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New EMS billing policy going smoothly, official says

February 11, 2019

Since going into effect Jan.1, the city of Friendswood’s new policy of billing patients’ insurance companies for emergency medical services is so far working well, says a fire official who reflected on how unusual and problematic the city’s previous policy was.

“As far as we can tell, everything is running very smoothly so far,” Assistant Fire Marshal Brian Mansfield said of the new approach, which was approved in 2018 after seven years of discussion on how to best fund fire and emergency services. “There haven’t been any hiccups, and everyone is adhering to protocol. We’re still gathering data, but it’s going well.”

Mansfield said that the new billing system isn’t that unusual among Lone Star municipal fire departments, but that the previous one — in which the Friendswood Volunteer Fire Department didn’t charge for calls and relied on donations and city property tax revenue — was outside the norm.

“We were one of maybe two departments in the state of Texas that did it the way we did it before,” he said. “With our growth, it just wasn’t feasible anymore.”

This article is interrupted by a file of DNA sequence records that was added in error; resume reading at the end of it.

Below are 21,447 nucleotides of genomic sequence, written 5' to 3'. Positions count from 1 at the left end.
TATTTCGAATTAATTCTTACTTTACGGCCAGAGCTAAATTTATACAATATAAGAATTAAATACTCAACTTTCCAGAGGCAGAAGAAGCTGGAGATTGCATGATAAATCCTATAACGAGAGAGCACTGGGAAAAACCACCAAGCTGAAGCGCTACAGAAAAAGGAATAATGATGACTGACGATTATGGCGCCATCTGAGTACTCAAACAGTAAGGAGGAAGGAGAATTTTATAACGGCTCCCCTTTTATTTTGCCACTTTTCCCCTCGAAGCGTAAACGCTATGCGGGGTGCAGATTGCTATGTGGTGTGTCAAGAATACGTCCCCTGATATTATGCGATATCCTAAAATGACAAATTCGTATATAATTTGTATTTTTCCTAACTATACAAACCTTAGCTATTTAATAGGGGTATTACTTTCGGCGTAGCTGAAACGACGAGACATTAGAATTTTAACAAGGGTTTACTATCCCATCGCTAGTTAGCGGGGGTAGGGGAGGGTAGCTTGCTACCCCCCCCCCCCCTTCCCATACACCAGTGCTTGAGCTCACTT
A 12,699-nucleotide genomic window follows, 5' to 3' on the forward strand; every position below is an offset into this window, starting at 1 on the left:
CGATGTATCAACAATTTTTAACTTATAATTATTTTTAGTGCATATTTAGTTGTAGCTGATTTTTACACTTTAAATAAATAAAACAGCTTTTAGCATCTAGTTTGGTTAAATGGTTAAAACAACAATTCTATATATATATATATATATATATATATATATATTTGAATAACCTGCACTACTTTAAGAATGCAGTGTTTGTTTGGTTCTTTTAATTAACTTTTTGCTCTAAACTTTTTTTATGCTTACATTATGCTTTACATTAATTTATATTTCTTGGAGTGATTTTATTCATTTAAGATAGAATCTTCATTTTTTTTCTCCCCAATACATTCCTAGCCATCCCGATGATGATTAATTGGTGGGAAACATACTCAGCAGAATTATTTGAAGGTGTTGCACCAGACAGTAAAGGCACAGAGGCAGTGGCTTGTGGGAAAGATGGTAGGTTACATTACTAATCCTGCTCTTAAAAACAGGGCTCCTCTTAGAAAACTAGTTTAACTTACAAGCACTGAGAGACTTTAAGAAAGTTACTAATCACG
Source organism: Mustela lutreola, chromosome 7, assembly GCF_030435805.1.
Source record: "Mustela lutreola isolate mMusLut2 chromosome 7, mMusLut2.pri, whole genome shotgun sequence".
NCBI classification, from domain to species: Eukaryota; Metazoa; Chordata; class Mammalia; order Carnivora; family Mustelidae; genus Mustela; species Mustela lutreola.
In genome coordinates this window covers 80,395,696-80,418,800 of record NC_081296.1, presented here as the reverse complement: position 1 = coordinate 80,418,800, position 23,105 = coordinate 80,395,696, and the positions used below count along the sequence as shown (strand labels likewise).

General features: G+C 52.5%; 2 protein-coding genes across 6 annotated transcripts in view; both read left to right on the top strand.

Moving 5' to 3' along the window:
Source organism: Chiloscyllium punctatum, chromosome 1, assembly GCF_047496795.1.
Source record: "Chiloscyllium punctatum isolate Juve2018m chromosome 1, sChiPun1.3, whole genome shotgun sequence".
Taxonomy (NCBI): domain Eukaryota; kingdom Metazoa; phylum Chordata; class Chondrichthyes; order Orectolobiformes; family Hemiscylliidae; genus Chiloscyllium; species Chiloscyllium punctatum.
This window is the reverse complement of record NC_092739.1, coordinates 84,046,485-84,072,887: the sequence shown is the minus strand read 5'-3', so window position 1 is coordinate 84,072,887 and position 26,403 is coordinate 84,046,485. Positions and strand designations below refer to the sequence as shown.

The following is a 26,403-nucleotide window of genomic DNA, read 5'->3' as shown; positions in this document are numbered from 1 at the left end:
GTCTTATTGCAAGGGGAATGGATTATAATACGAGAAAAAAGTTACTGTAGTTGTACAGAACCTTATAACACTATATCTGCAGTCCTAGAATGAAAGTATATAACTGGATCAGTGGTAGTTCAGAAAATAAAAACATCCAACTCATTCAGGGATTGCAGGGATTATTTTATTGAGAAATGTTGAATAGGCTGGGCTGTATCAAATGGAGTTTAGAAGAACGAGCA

The EMS arm of the Friendswood department costs the city around $2 million per year to operate.

In August, the city awarded a contract to Emergicon, a Dallas-based company, for medical billing services. The city projects that insurance payments will bring in anywhere from $500,000 to $1 million annually based on previous service levels.

Apart from perhaps answering a few questions about their insurance, patients will see no difference in an emergency call now than before the switch occurred, Mansfield said.

Under the new billing program, the city will bill the companies for ambulance service provided by the fire department as well as for calls that do not result in patient transport to a hospital. City officials have pledged not to target patients to pay if insurance policies don’t cover the entire costs of services.

“Everyone still gets access to emergency services regardless of their insurance situation,” Mansfield said.

A sufficient, dependable flow of revenue is needed to meet staffing and equipment needs, he said.

“Staffing is typically the largest expense of any department, and that’s true for EMS as well,” he said. “You have to have someone to come in and man a station anywhere from 12 to 24 hours, they go out on several calls, and in addition to that, our call volume is increasing. So, we need more staff on hand in order to properly manage the call volume.”

Fees range depending on the level of care provided. Through the plan, basic life support transport to the hospital costs $1,000. Previously, the city’s EMS staff had not charged for calls.

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